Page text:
BVAMP: Simplifying Assessment of Building Vulnerability
Building comfort, safety, efficiency, and cost reductions are serious matters that traditionally occupy building managers' time. However, in light of recent world events, building managers face an additional concern: the threat of a chemical, biological, or radiological (CBR) attack.
Federal and other agencies (e.g., the American Society of Heating, Refrigerating, and Air-Conditioning Engineers; the National Institute for Occupational Safety and Health; and the Federal Emergency Management Agency) are developing tools and protocols to understand CBR threats. However, applying these tools can raise complex questions; for example, which action should a building manager take first? What are the costs of improvements to thwart an attack? What degree of threat might a building face? In many cases, only a site-specific analysis can answer these questions.
To help facility managers with this complex task, Environmental Energy Technologies Division (EETD) researchers Tracy Thatcher and others at Lawrence Berkeley National Laboratory (Berkeley Lab) have produced the Building Vulnerability Assessment and Mitigation Program (BVAMP), a user-friendly tool that assesses a building's vulnerability to attack and can also offer building-specific recommendations. Funded by the California Energy Commission (CEC) Public Interest Energy Research (PIER) program, this interactive web program also attempts to minimize the energy penalties that may be associated with improving heating, ventilation, and air-conditioning (HVAC) systems to withstand CBR attacks.
Know the Building
BVAMP users first answer questions about their buildings' access, risk assessment, emergency response plans, and HVAC systems and controls. The questions are hierarchical; a "yes" answer takes the user to one set of questions, and a "no" answer leads to a different category.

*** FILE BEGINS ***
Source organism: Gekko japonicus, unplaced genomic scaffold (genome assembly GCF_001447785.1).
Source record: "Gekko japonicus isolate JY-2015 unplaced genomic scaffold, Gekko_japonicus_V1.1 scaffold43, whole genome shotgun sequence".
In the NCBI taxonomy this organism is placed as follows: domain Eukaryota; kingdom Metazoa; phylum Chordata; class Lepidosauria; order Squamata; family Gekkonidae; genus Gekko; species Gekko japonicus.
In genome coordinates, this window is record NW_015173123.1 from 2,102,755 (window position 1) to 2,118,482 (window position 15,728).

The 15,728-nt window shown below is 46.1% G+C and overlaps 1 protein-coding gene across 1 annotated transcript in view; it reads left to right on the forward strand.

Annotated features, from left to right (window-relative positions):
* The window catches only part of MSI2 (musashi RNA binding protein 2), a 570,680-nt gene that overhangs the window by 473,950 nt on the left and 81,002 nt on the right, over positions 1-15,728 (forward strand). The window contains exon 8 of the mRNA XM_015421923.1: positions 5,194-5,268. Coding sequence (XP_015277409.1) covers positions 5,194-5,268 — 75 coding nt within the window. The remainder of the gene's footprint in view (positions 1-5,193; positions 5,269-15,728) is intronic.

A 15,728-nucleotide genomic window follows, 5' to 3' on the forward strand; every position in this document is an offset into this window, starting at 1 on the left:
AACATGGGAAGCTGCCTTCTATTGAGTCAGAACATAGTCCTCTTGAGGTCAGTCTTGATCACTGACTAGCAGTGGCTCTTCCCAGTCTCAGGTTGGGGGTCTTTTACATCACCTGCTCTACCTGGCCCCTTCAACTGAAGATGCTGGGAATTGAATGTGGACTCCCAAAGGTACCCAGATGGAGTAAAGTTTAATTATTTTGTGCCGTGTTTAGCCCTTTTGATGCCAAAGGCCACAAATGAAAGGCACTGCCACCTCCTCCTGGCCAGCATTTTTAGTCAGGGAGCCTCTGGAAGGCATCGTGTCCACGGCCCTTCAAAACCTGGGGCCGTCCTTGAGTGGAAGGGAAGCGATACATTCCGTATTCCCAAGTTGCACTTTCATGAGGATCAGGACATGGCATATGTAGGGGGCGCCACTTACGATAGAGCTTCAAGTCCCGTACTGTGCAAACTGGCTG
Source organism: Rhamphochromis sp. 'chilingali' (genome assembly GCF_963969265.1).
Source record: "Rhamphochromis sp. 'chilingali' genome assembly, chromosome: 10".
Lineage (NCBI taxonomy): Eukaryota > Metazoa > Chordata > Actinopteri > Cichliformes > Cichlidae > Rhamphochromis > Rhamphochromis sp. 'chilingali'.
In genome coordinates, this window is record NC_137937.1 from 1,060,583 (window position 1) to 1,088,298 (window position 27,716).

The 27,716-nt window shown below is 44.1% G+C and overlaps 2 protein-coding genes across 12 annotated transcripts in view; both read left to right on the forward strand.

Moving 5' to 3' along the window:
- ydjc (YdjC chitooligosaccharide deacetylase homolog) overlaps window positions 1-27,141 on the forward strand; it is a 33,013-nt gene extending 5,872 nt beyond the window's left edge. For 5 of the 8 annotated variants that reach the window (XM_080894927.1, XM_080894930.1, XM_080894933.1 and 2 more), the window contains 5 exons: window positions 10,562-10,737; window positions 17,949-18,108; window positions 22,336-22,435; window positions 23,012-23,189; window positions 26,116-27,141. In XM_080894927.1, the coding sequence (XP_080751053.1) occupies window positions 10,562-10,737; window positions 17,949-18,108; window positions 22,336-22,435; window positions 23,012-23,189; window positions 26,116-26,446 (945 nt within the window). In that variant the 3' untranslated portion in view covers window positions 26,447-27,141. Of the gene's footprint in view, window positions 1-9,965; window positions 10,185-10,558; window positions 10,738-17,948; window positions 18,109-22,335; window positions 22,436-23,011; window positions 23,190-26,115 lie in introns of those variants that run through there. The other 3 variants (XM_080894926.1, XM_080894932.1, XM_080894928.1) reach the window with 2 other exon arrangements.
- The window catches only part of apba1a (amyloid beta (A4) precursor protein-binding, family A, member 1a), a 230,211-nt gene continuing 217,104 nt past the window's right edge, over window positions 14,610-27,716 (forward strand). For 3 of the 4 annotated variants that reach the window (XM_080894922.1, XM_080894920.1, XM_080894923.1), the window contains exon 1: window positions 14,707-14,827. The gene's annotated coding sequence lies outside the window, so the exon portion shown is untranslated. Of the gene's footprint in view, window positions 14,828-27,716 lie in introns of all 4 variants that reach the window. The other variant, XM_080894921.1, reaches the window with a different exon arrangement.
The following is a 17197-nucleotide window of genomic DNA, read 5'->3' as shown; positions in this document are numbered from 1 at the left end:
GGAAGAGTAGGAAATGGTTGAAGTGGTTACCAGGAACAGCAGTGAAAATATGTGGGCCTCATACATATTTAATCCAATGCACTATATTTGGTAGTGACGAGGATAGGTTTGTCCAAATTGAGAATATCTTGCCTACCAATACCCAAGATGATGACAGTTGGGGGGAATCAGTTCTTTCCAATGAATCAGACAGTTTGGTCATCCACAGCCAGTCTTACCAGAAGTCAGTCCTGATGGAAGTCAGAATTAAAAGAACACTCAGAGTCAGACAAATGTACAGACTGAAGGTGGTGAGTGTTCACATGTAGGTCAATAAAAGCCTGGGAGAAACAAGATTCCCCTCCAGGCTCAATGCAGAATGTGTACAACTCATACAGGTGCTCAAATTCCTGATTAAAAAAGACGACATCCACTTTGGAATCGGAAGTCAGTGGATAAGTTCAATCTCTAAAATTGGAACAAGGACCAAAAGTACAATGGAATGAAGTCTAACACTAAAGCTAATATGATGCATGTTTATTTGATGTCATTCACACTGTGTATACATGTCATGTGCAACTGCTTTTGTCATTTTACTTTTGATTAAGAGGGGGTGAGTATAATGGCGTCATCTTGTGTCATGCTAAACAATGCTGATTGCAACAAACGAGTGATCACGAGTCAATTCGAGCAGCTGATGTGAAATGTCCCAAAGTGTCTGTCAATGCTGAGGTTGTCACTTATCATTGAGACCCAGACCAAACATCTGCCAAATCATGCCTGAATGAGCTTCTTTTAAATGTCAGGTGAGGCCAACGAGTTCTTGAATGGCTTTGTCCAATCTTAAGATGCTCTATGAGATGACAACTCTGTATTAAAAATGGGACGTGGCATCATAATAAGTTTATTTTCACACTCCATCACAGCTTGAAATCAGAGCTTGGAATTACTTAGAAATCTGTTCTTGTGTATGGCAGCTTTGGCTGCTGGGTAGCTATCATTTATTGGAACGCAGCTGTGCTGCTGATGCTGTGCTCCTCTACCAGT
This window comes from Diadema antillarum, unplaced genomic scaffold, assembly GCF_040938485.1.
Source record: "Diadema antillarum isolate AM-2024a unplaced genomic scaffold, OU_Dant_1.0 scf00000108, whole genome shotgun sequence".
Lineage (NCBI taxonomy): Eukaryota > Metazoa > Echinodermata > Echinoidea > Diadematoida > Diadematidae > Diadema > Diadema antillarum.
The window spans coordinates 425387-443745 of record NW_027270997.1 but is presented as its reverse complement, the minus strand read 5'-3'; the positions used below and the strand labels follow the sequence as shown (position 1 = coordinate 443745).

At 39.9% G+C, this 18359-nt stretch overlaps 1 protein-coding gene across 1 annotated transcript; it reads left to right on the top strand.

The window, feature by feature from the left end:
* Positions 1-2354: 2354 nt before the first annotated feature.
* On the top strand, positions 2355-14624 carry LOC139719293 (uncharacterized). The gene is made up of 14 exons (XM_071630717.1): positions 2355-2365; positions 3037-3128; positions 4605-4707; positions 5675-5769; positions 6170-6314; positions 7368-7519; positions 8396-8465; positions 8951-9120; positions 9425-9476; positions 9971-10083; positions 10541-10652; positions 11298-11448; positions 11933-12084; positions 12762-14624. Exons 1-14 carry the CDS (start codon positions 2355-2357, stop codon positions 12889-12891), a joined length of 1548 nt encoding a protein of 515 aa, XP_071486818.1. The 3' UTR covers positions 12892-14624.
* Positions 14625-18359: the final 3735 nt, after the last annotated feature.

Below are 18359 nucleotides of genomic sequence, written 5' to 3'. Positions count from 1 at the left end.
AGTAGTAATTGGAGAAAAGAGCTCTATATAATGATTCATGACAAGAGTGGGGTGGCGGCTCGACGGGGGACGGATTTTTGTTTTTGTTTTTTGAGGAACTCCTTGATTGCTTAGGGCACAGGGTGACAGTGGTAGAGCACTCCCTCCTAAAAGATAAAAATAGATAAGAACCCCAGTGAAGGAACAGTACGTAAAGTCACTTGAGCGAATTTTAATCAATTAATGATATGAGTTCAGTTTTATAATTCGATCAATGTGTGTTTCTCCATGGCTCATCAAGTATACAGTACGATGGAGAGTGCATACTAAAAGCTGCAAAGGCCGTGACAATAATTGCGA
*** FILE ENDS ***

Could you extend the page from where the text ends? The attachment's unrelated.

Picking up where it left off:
Knowledgeable building managers can often reduce the likelihood or severity of a CBR attack by looking at three general building categories: HVAC system control and operation, building system security, and emergency response planning.
The HVAC system is an important but often overlooked element in reducing a building's vulnerability. HVAC [particle and chemical (gas)] filters can very efficiently remove unwanted airborne agents. A filter upgrade can increase the percentage and type of pollutants removed although in some cases, the additional air pressure required to handle a higher-efficiency filter may require some re-engineering of HVAC fans.
Although simply being inside a building itself provides some protection during an attack, modifying the operation of the HVAC system during an emergency can significantly reduce the impact of a CBR release, potentially saving lives and reducing property contamination. For example, if a tank car carrying a toxic chemical overturns near a building, turning off the HVAC system will reduce the chemical concentration that is carried indoors. Because quick and efficient evacuation of densely populated areas is typically not possible, people are more likely to survive an attack if they shelter in a building that has prepared for chemical emergencies and in which the HVAC system can be quickly shut down to reduce indoor exposures.
Reducing the air exchange rate or leakiness of a building can further reduce occupants' exposure to an accidental or intentional release of CBR agents. Lowering air exchange rates reduces the speed at which outdoor contaminants can enter a building, thereby lowering indoor concentrations and increasing the length of time during which people can safely shelter indoors. (Reducing building leakage may also improve occupants' comfort by eliminating drafts, improving moisture control, and increasing energy efficiency, depending on current building conditions). In addition, reducing the airflow between areas where CBR exposure is most likely, such as lobbies and mailrooms, and the rest of the building can reduce the exposure of occupants outside these high-rise areas.